And here’s a thought that hit me while I was out on the trail: Many of the people I know — good people — have a concept of Christianity that is just a rude caricature. Certainly that’s all that people such as Christopher Hitchens ever had. They were always arguing against completely constructed straw men. And, of course, you can never lose a battle that way.

            And there are some pretty stupid Christians out there as well who help to feed those caracatures, but there are stupid people in all walks of life. And I’ll also admit that what many people are learning as “Christianity” today is pretty thin. But in my experience (this certainly comes from knowing more than a few Catholics), none of the facts of life are unknown to Christians. This would fit better in the Darwin thread, but its a complete myth to say that Christians live inside a bubble of “delusion.” Although they wouldn’t use these words, they might agree that life is like a Nazi death camp. You’re not going to make it out alive. And there’s no point in trying to bribe the guards.

            Instead, one is to pick of one’s cross and say, “I shall carry my burden.” Any do it joyfully and with humility. And if you ask me, that is the point of Christianity. Yes, I know there are inducements such as “eternal life.” But much more realistic and meaningful, at least to my ear, is the idea that “in order to find yourself you must lose yourself.”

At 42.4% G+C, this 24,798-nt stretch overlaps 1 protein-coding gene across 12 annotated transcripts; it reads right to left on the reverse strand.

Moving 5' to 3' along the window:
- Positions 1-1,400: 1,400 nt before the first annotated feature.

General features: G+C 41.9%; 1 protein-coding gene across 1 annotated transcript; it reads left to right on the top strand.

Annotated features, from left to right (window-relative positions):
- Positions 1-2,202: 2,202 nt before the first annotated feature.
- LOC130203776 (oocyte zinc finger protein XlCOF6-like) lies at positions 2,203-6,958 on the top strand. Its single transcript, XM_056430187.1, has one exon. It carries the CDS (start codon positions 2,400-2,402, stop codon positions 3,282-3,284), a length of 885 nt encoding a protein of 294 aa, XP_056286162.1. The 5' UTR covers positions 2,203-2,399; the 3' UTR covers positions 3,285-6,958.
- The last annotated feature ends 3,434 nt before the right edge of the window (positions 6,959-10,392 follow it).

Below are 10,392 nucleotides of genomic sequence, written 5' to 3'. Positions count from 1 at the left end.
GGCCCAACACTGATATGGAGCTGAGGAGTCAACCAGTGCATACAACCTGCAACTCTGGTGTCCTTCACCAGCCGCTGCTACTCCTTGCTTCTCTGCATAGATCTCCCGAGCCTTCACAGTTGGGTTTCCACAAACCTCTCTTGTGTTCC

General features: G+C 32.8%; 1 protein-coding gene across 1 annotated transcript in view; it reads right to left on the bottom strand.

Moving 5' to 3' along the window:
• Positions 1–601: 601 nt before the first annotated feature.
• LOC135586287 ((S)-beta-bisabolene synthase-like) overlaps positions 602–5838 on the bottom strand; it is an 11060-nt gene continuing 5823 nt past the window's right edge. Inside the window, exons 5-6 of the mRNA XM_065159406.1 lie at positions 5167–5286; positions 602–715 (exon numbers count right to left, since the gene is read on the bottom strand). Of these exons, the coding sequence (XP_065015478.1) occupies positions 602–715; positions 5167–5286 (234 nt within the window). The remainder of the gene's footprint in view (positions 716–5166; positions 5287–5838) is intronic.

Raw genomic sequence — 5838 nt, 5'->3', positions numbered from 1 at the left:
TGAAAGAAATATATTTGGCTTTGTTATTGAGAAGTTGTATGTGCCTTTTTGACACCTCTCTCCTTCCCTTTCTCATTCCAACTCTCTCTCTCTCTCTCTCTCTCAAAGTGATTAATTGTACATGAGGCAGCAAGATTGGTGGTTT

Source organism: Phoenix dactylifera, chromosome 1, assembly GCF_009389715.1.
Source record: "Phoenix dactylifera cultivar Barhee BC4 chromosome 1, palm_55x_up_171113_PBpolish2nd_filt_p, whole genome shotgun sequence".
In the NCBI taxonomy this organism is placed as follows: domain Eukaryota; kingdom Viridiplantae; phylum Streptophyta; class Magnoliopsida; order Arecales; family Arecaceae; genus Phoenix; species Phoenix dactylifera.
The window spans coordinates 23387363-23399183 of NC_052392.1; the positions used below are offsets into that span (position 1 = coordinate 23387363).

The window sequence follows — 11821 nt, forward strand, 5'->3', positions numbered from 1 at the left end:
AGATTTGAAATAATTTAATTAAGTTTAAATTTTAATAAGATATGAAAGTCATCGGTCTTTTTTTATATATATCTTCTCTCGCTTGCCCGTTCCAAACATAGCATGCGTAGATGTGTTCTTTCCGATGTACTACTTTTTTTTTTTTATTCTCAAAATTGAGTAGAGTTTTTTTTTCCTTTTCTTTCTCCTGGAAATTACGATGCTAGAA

Frankly, I wouldn’t want to spend eternity as me. And I don’t think eternity as me is the point. I think it’s discovering that “me” isn’t necessarily what I thought it was all along. And these avenues of thought are complete cut off from radical materialists. They are impoverished basically by their ego which won’t budge off their well-practiced sense of smug superiority.

            • steve lancaster says:

              “Frankly, I wouldn’t want to spend eternity as me. And I don’t think eternity as me is the point. I think it’s discovering that “me” isn’t necessarily what I thought it was all along. And these avenues of thought are complete cut off from radical materialists. They are impoverished basically by their ego which won’t budge off their well-practiced sense of smug superiority”

              Right on Brad, whatever, however, or if there is life after death it has less to do, IMHO, with who we go to church with, than who we are. I could envision a heaven with Hitchens as resident simply because he was faithful to his principles and one in which most of the Popes of the last 2000 years were not present.

              • Timothy Lane says:

                Well, the Popes who relied on their temporal power probably belong somewhere other than Heaven, but since the Papacy’s realm was reduced to the Vatican I suspect most would end up there (eventually), and probably some of the earlier ones.